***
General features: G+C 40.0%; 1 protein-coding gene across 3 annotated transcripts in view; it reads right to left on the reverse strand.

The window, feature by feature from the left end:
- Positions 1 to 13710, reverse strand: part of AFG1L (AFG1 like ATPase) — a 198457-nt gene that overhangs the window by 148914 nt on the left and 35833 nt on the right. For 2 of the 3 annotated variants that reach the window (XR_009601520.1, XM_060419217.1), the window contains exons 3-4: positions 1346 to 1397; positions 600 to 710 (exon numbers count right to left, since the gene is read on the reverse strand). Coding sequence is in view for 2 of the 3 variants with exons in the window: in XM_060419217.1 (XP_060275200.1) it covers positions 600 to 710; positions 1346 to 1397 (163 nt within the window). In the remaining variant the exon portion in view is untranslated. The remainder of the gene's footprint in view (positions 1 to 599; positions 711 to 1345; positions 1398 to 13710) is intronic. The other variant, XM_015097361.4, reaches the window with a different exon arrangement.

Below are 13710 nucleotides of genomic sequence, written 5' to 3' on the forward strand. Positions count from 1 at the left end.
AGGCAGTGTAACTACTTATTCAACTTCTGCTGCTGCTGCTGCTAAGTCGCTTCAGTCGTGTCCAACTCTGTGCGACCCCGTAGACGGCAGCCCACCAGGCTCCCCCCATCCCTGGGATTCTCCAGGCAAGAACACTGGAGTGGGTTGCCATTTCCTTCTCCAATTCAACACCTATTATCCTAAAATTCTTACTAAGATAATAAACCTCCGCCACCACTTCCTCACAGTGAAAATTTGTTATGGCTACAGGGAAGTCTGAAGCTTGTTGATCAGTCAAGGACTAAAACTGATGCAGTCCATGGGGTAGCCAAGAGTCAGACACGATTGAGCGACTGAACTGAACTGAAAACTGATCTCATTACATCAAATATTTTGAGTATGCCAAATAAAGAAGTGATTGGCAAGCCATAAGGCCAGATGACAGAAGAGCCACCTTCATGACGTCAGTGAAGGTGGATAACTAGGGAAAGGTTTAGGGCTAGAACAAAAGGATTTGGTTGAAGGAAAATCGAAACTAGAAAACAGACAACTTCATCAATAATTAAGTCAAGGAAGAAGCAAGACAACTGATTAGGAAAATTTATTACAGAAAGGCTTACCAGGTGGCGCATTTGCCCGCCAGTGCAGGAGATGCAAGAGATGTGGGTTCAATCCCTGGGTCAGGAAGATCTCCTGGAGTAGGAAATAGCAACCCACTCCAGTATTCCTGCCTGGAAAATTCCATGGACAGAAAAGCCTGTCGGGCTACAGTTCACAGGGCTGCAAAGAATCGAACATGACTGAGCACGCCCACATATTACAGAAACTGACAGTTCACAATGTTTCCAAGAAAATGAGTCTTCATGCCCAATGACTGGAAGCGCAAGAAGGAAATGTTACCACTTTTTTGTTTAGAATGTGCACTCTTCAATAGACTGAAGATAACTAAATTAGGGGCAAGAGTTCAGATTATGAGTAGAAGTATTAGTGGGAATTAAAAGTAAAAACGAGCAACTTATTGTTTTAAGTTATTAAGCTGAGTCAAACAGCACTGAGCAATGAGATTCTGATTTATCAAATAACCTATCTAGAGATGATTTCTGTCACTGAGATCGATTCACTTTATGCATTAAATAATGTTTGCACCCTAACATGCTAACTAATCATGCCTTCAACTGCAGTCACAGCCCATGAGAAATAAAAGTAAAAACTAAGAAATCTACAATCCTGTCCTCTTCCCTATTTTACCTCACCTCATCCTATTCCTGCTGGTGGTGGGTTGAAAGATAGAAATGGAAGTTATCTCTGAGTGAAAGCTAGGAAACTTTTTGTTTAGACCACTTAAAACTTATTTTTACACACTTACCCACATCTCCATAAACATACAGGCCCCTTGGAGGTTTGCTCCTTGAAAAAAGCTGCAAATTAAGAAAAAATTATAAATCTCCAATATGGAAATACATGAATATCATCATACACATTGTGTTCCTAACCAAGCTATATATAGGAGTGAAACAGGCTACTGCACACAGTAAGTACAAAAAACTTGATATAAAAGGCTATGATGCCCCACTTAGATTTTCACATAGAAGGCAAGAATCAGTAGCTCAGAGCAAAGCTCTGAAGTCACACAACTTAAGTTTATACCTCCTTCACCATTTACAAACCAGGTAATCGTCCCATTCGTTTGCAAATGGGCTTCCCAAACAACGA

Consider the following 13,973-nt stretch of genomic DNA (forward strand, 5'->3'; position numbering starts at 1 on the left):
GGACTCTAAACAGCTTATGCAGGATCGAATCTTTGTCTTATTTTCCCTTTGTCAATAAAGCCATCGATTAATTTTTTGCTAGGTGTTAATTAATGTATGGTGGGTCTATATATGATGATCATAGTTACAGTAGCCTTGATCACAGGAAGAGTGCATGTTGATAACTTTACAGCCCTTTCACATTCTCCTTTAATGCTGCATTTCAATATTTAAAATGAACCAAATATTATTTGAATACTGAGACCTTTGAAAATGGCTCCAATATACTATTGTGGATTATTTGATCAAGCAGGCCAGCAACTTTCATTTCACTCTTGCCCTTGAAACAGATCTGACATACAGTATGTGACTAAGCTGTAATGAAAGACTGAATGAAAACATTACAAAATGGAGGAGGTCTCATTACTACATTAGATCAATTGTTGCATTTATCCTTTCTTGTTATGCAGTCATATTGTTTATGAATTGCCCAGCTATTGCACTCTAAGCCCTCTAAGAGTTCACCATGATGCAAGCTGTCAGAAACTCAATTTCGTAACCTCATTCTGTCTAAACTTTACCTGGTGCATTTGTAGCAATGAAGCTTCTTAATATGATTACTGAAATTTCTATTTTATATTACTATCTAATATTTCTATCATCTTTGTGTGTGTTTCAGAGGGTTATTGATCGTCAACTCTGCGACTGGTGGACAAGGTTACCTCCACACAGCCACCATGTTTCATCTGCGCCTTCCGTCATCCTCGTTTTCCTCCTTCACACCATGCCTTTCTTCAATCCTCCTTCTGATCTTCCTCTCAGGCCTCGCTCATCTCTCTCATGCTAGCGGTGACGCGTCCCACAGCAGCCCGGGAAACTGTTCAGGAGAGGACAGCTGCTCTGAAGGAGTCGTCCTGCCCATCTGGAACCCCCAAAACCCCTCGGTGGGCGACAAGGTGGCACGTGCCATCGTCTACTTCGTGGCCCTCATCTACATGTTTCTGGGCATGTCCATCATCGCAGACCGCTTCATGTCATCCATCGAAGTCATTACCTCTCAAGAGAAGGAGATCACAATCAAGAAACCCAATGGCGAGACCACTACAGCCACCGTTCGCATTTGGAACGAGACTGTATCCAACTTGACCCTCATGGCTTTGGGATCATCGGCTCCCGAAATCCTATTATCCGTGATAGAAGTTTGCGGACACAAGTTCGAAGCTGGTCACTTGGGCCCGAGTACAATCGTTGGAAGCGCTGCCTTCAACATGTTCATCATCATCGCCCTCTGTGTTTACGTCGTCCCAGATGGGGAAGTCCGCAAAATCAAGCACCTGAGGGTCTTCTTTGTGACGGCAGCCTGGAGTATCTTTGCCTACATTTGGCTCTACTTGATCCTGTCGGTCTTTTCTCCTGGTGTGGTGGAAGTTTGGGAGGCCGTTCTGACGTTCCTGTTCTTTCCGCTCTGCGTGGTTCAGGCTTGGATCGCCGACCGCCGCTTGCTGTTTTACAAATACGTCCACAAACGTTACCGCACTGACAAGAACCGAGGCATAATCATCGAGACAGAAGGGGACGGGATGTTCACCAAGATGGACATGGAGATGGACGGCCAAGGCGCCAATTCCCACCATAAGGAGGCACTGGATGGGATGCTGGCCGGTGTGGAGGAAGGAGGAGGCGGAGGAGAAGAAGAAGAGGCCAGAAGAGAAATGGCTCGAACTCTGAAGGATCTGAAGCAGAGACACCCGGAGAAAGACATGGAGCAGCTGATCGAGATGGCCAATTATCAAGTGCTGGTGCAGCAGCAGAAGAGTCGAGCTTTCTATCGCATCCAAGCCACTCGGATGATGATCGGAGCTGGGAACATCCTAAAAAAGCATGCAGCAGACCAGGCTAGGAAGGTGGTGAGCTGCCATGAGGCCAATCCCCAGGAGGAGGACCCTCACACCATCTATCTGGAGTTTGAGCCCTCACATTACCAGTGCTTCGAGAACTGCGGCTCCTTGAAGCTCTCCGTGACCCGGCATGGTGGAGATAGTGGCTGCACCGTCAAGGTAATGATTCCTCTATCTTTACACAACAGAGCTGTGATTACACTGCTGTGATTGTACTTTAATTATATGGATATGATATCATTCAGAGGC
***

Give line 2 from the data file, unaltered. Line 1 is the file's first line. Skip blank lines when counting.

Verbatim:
The window, feature by feature from the left end: